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Q1: What is the initial diagnosis?
Enterovesical fistula secondary to bladder carcinoma complicated by urinary tract infection.
Common causes of enterovesical fistula are1:
Diverticular disease of colon
Granulomatous bowel disease
Iatrogenic (for example, radiation therapy)
Clinical symptoms and signs are varied, mainly urinary tract infection (100%), pneumaturia (66%), and faecaluria (50%).2 Awareness of the possibility of an enteric origin of recurrent urinary tract symptoms should help prevent the long delays in diagnosis.3
Cystoscopy is regarded as the most useful diagnostic procedures in detecting fistula.4 Other modes of investigation are barium enema, cystography, colonoscopy, and computed tomography.1 2 In this case computed tomography distinctly (see p 122) showed (A) gas in the bladder (B) mass involving the bladder.
Treatment depends on the aetiology, localisation, and the patient's general condition. Commonly used technique is resection of the fistulous tract and the compromised intestinal segment, followed by repair of the bladder.4 The procedure can be performed as a single stage when the aetiology is diverticular or granulomatous bowel disease. Staged repairs are more judicious in patients with a large intervening pelvic abscess or those in whom advanced malignancy or radiation changes are present.1 Insertion of colonic stent, laparoscopic repair,5 and use of human fibrin glue for a recurrent fistula have also been described in the literature.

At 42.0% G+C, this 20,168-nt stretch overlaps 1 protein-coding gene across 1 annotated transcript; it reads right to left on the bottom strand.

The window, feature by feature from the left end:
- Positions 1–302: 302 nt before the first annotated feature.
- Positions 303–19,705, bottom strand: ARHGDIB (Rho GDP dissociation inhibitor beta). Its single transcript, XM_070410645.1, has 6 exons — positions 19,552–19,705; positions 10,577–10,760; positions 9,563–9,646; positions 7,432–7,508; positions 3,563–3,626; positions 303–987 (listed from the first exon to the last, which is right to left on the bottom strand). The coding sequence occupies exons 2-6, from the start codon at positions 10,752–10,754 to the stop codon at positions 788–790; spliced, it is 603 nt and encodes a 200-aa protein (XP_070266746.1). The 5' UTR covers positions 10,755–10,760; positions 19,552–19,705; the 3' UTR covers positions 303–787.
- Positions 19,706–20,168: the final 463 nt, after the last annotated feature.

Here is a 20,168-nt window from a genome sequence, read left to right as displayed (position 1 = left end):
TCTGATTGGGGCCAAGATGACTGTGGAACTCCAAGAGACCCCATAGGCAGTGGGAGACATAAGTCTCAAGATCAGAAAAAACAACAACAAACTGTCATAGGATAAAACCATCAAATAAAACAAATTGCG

Q2: What and how common are the histological findings?
Unexpectedly, pathological assessment showed that the fistula was formed by two distinct primaries: adenocarcinoma from the colon and transitional cell carcinoma from the bladder. Note fig 2 (see page 122): (A) colonic adenocarcinoma and (B) poorly differentiated transitional cell carcinoma.
Malignancy is a known cause (35%–66%)2 4 of enterovesical fistula. The latter is most commonly vesicosigmoidal by location (50%).4 In this case the site of fistula was between dome of the bladder and sigmoid colon in deed. However, occurrence of two unrelated primaries of adjacent organs at the same site, which collided to form a fistula, was an extremely rare coincidence. We have not found any published reports of a similar nature, which makes this case unique.
Q3: What is the prognosis?
When the fistula is of malignant origin, the long term prognosis remains poor, as it is for any colonic (or bladder) carcinoma extending beyond the serosa and involving a contiguous organ. Fistulas secondary to radiation necrosis and recurrent tumour have an extremely poor outlook. Patients with fistulas due to diverticular disease (and to a lesser extent, Crohn's disease) can look forward to complete correction with low morbidity and mortality.3
This patient sadly died eight months after the operation from distant metastases.
Malignant vesicosigmoidal fistula due to collision between two distinct primary tumours arising from the colon and bladder respectively.